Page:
Have GiveWell examined many charities addressing maternal and neonatal health? Childbirth is a situation in which the worst-case scenario is the death of two people, one of whom literally has their whole life ahead of them, the other of whom is also relatively young and may have other young children who would suffer extreme emotional hardship from the loss of their mother (as well as the suffering caused to her partner and other relatives and friends, of course). In The Life Equation, a woman receives a caesarian which seems to save her baby (and, if I rec... (read more)
I feel like it would be more appropriate for the organisation to have its own page, while information about the book could be divided as appropriate between that page, and those of effective altruism and Peter Singer.
Also, there are many ways that frugality can boost productivity that aren't mentioned in this post. A major one would be that living in an apartment, rather than a large(r) house with a garden, substantially reduces the time spent on home cleaning and maintenance.
Point 2 confuses me on an empirical level. I don't know many people whose social/leisure life largely consists of locked-in regular weekend/evening plans that they can't change if a work opportunity (or anything else) comes up. More importantly, whether the fun activities are flexible seems to be unrelated to their cost. In fact, the commitment/cost relationship is usually negative -- it's often cheaper to pay for, say, sport and exercise classes if you lock in a series of lessons rather than paying casual entry. Likewise, casual commitment-... (read more)
I think that EA is most similar to the climate movement:
1. Trust in data, rather than intuition, to even identify the problem. Although the impacts of climate change are being felt today, without data, we wouldn't intuitively feel that (e.g.) one specific heatwave, drought or hurricane is a sign that the overall global climate is changing.
2. Focus on a problem whose major impacts won't be felt until after our lifetimes; valuing of future people.
3. (Often) Also valuing non-human animals and their experiences.
4. (Method-related) Veganism
5. (Totally... (read more)
"if one thing starts to go wrong it can have a ripple effect on the rest of your body"
Absolutely can confirm, especially if the initial injury is lower in your body. For me, a temporary sporting injury to my knee caused a slight gait alteration that then triggered a relapse of a neck injury.
Also, I second any recommendation to switch from a laptop setup to desktop. A laptop should never be your main workspace. At the very least it needs to be elevated with a separate mouse and keyboard, and I'd recommend getting a separate monitor so you ca... (read more)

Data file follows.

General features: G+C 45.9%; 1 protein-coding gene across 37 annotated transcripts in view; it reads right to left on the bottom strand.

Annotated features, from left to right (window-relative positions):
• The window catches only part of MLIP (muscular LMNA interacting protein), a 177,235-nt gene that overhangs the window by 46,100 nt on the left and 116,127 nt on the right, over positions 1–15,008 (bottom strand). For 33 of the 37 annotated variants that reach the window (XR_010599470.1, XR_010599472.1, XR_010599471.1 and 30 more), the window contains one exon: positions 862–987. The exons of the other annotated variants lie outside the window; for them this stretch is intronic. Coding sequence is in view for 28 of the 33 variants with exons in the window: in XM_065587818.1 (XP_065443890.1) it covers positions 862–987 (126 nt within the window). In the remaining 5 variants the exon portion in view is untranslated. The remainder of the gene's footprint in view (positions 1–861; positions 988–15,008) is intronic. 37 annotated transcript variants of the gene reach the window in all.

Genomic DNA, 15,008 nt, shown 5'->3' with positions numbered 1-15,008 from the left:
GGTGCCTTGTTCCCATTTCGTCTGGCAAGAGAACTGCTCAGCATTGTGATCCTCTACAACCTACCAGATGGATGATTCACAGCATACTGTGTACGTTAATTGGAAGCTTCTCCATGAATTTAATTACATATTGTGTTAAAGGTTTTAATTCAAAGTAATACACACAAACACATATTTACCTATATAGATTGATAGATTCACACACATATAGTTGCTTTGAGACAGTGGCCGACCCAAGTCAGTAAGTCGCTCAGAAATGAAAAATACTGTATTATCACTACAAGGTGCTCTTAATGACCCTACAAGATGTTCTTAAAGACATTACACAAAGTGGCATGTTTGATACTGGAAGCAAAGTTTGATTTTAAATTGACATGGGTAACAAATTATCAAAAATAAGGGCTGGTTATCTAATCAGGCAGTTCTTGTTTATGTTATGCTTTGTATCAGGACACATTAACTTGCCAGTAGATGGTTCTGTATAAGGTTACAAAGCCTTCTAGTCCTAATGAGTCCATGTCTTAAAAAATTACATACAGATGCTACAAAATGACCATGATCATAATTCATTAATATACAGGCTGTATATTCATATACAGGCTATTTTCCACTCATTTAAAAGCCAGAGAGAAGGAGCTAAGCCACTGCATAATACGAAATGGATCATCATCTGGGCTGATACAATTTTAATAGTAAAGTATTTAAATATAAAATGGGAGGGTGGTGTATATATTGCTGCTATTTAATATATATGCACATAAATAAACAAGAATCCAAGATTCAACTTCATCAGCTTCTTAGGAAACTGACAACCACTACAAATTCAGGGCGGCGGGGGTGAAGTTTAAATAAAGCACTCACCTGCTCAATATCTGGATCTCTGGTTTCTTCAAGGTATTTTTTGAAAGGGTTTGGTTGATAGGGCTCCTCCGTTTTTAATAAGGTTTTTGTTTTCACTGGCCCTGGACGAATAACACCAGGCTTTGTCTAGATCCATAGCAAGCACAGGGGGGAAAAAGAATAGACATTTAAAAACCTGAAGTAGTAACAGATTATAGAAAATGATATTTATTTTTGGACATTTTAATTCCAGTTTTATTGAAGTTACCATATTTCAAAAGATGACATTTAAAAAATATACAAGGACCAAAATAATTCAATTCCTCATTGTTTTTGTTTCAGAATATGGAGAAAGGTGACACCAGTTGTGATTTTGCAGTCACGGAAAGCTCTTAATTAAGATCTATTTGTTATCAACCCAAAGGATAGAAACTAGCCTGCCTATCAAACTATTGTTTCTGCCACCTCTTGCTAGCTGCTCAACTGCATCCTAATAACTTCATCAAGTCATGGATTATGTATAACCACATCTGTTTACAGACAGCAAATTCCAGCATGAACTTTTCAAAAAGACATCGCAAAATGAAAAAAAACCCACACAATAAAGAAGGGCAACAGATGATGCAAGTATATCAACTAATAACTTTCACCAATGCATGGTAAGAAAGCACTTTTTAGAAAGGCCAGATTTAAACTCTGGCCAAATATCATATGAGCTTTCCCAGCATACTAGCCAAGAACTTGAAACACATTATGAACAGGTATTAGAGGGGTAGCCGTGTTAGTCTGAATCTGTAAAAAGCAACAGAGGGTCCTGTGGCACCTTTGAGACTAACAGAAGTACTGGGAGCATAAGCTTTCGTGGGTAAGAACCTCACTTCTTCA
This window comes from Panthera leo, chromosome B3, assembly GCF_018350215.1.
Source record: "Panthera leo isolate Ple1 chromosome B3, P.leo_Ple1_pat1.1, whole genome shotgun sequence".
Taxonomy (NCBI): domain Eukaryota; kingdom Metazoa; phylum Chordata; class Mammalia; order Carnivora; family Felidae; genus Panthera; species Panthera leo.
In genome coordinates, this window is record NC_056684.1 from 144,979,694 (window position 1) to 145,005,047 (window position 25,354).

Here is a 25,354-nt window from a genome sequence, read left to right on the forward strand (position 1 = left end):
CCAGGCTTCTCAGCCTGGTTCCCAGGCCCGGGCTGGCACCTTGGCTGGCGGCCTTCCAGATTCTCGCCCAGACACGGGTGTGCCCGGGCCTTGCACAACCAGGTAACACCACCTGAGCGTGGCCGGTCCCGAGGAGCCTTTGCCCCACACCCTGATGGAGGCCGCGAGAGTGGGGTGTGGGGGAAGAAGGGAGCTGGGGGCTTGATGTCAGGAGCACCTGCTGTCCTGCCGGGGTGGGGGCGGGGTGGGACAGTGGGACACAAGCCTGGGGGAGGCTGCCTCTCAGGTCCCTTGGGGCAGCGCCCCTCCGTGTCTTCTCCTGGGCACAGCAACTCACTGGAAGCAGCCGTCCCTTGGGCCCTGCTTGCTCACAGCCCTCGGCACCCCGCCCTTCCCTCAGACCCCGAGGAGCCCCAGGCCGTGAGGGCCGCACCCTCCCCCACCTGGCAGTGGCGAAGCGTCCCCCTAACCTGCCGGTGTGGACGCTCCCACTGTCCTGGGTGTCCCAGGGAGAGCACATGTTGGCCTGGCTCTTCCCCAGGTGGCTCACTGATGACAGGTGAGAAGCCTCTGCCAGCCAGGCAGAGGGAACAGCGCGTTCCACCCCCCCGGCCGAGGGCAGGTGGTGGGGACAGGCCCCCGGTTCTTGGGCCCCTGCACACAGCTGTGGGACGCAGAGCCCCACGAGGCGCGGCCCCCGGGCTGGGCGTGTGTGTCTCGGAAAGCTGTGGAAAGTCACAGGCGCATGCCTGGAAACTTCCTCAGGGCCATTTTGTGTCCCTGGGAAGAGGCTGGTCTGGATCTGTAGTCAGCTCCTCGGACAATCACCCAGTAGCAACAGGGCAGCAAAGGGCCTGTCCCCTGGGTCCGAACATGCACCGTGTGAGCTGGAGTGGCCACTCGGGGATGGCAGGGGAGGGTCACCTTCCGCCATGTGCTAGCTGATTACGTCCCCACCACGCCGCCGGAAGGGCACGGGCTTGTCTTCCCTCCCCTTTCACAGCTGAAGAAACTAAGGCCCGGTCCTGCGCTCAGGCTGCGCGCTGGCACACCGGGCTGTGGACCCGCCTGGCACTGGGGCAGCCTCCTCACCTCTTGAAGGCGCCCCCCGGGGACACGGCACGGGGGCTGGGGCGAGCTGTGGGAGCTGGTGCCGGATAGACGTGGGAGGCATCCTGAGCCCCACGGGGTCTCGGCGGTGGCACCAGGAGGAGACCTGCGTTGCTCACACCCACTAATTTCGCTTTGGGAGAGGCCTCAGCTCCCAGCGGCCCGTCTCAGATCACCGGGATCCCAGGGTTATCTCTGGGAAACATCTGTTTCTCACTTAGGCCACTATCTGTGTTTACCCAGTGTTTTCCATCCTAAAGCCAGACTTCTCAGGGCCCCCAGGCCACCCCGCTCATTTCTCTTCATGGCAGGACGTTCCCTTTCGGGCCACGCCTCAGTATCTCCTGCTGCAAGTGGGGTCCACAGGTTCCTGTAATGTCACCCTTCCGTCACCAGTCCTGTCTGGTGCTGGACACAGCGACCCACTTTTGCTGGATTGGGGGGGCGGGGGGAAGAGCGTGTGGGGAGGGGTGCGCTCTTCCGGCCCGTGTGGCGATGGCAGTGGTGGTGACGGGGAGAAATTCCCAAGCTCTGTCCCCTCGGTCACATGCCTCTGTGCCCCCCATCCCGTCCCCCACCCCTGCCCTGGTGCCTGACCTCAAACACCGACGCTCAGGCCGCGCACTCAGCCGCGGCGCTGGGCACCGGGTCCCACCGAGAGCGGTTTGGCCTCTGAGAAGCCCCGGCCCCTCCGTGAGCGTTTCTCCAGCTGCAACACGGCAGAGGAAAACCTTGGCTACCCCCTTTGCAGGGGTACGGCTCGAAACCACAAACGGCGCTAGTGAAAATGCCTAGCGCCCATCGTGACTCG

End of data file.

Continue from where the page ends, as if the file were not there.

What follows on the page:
To put a brighter spin on what other people have said about tractability, many EA-backed cause areas reduce trauma already, too. If a child doesn't die of malaria, their siblings and parents are also spared the huge trauma of experiencing the death of a family member.
The book this is based on, Schindler's Ark by Thomas Kenneally, is also great if you want to delve more into character psychology.
Perhaps not EA-related, but as a refreshing change from the apparent focus on villains in both "literary" and "genre" fiction, I'd recommend Anna Funder's 'All That I Am' and 'Stasiland'. They are based on the stories of resistors to the Nazi regime and the East German GDR regime, respectively. 'Stasiland' is non-fiction (long-form journalism) and also includes stories from informers/ex-Stasi police, but most of the focus is on the resistors. 'All That I Am' is based on the life of a person whom the author, Anna Funder, knew personally.
I don't feel qualified to comment on this myself, but I found an interview with Peter Singer that touches on the topic of politics and EA, published yesterday. One relevant extract:
"[Singer] proudly recalls how many of his own students have been turned towards Effective Altruism and have decided to integrate it into their future lives. He then briefly alludes to students’ political leanings, and I decide to probe a little further, asking, more generally, about how the philosophy plays out in the political domain.
“It’s clearly political in so ... (read more)
I'd disagree, the EA movement should push economic change if such change is in fact valuable. Just happens to be the case that there isn't good enough reason to substantiate that cause area in most cases. Of course even if it is a good cause area, the idea that short-term charity is therefore bad/neutral is just nonsensical.
Currently reading Cal Newport's 'Digital Minimalism'. Even as an older millenial who has been implementing some of his practical tips for some time, I find that he explains the detrimental effects of social media (mostly focussed on harms at individual/social group level rather than societal) in an accessible yet detailed way.
In terms of practical advice, I personally am not in favour of "willpower alone" approaches (though arguably I "use" those with respect to social media I've never been drawn to, e.g. Instagram)... (read more)